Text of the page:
By JOHN NOLAN, Associated Press Writer

CINCINNATI (AP) - Retired autoworker John Demjanjuk should be stripped of his citizenship because he served as a guard in Nazi concentration camps, a federal appeals court ruled Friday.

A three-judge panel of the 6th U.S. Circuit Court of Appeals ruled against Demjanjuk in the government's 27-year effort to prove he served as a Nazi camp guard and tried to hide that history.

The court upheld a 2002 decision by a Cleveland federal judge who revoked Demjanjuk's citizenship. The Ukranian-born Demjanjuk, 84, who lives in Seven Hills, insists he was a prisoner during the war, not a guard.

"We find that the plaintiff, the United States of America, sustained its burden of proving through clear, unequivocal and convincing evidence that defendant, in fact, served as a guard at several Nazi training and concentration camps during World War II," Judge Eric Clay wrote. "We concur with the district court that he was not legally eligible to obtain citizenship under the Displaced Persons Act of 1948."

His family vowed to challenge Friday's ruling.

Demjanjuk's age and deteriorating health would make it difficult for him to withstand a process to deport him, said Ed Nishnic, his son-in-law and family spokesman.

"He's slipping. He's not well," Nishnic said. "There are avenues that can be taken to prevent that. That would be the last thing we would like."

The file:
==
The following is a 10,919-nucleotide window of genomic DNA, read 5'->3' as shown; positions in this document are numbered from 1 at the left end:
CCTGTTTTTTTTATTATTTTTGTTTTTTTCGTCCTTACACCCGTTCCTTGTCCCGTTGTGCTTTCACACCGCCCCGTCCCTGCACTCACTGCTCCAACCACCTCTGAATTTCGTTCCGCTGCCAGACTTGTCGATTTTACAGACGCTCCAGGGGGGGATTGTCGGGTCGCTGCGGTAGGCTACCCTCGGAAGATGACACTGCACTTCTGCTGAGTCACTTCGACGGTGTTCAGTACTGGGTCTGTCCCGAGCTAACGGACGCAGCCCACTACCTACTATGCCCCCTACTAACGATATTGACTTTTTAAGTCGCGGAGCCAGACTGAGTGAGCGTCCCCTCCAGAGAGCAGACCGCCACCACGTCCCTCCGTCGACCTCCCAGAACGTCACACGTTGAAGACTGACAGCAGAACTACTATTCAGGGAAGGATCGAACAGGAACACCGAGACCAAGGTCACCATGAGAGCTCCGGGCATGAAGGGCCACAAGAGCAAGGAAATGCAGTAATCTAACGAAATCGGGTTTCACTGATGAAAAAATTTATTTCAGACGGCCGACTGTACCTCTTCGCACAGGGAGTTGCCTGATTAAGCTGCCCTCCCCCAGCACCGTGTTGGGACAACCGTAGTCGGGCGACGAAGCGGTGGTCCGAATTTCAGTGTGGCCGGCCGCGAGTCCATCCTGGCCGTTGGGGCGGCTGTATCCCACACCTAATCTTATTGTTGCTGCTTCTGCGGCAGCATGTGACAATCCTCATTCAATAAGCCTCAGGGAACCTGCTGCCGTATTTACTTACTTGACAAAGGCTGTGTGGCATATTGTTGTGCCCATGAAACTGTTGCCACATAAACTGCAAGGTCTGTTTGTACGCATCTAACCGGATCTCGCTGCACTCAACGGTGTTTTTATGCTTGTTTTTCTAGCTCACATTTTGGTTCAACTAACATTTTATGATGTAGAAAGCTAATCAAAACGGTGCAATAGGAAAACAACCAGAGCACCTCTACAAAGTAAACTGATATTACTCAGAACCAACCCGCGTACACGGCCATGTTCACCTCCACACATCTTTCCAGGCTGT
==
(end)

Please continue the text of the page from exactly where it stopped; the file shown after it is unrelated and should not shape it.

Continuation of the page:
The options include asking the full appeals court to reconsider its ruling or asking the Supreme Court to hear the case, Nishnic said by phone from his suburban Cleveland office.

Demjanjuk's attorney, John H. Broadley in Washington, D.C., said he hadn't had a chance to study the ruling.

"Certainly we're going to consider (seeking a) rehearing. We're going to take a careful look at the decision," he said.

Broadley said he hadn't looked into whether any country might be willing to accept a deported Demjanjuk (pictured, above).

Demjanjuk (dem-YAHN-yuk), a refugee from Ukraine who came to the United States in 1952, was originally accused in 1977 by the Justice Department of being "Ivan the Terrible," a particularly sadistic Nazi guard who ran the gas chambers at the Treblinka death camp in occupied Poland.

Between 1942 and 1943, more than 850,000 Jews were murdered at Treblinka. Ivan the Terrible was a guard who herded the victims along the path to the gas chamber, hacking at his victims to speed them along.

Demjanjuk insisted he was the victim of mistaken identity.

He was convicted of war crimes and crimes against humanity and sentenced to be hanged in Israel. Demjanjuk eventually persuaded the Israeli Supreme Court to overturn his conviction based on new evidence that someone else was Ivan the Terrible.

He returned to his suburban Cleveland home in 1993 and avoided publicity. His U.S. citizenship, which had been revoked in 1981, was reinstated in 1998.

But the Justice Department renewed its case, arguing that Demjanjuk was a guard at death camps other than Treblinka. The government no longer tried to link him to Ivan the Terrible.

Keys to the new case were documents kept by the Germans and archived